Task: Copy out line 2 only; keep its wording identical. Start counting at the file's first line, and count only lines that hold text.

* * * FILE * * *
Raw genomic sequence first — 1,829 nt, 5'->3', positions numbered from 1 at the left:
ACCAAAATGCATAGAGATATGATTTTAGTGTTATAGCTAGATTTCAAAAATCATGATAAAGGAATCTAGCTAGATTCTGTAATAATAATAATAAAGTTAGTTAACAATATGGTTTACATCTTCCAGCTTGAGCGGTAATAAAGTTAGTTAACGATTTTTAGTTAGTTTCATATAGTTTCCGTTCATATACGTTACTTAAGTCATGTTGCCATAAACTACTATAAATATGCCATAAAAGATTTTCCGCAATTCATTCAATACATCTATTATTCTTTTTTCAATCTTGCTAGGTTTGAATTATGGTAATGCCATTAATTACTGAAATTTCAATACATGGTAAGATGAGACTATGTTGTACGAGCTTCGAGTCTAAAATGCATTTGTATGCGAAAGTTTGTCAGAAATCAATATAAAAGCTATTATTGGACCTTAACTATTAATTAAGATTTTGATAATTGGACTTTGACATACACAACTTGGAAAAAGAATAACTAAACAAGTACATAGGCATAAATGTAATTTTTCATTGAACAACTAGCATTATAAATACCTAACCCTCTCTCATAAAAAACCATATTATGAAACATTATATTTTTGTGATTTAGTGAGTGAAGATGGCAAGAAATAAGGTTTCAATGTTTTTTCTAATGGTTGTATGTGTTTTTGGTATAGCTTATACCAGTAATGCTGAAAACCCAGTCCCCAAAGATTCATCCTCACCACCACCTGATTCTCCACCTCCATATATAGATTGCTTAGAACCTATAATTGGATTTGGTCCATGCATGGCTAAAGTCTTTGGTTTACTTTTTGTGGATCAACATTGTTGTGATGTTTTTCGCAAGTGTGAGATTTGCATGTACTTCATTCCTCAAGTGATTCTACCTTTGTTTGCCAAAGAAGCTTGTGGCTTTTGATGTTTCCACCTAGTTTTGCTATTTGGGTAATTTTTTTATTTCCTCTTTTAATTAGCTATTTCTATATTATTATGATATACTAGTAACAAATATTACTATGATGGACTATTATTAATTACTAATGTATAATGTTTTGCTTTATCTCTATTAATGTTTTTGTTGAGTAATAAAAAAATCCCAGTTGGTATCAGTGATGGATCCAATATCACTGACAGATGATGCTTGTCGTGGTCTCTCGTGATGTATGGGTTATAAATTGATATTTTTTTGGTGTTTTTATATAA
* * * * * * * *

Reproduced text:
ACCAAAATGCATAGAGATATGATTTTAGTGTTATAGCTAGATTTCAAAAATCATGATAAAGGAATCTAGCTAGATTCTGTAATAATAATAATAAAGTTAGTTAACAATATGGTTTACATCTTCCAGCTTGAGCGGTAATAAAGTTAGTTAACGATTTTTAGTTAGTTTCATATAGTTTCCGTTCATATACGTTACTTAAGTCATGTTGCCATAAACTACTATAAATATGCCATAAAAGATTTTCCGCAATTCATTCAATACATCTATTATTCTTTTTTCAATCTTGCTAGGTTTGAATTATGGTAATGCCATTAATTACTGAAATTTCAATACATGGTAAGATGAGACTATGTTGTACGAGCTTCGAGTCTAAAATGCATTTGTATGCGAAAGTTTGTCAGAAATCAATATAAAAGCTATTATTGGACCTTAACTATTAATTAAGATTTTGATAATTGGACTTTGACATACACAACTTGGAAAAAGAATAACTAAACAAGTACATAGGCATAAATGTAATTTTTCATTGAACAACTAGCATTATAAATACCTAACCCTCTCTCATAAAAAACCATATTATGAAACATTATATTTTTGTGATTTAGTGAGTGAAGATGGCAAGAAATAAGGTTTCAATGTTTTTTCTAATGGTTGTATGTGTTTTTGGTATAGCTTATACCAGTAATGCTGAAAACCCAGTCCCCAAAGATTCATCCTCACCACCACCTGATTCTCCACCTCCATATATAGATTGCTTAGAACCTATAATTGGATTTGGTCCATGCATGGCTAAAGTCTTTGGTTTACTTTTTGTGGATCAACATTGTTGTGATGTTTTTCGCAAGTGTGAGATTTGCATGTACTTCATTCCTCAAGTGATTCTACCTTTGTTTGCCAAAGAAGCTTGTGGCTTTTGATGTTTCCACCTAGTTTTGCTATTTGGGTAATTTTTTTATTTCCTCTTTTAATTAGCTATTTCTATATTATTATGATATACTAGTAACAAATATTACTATGATGGACTATTATTAATTACTAATGTATAATGTTTTGCTTTATCTCTATTAATGTTTTTGTTGAGTAATAAAAAAATCCCAGTTGGTATCAGTGATGGATCCAATATCACTGACAGATGATGCTTGTCGTGGTCTCTCGTGATGTATGGGTTATAAATTGATATTTTTTTGGTGTTTTTATATAA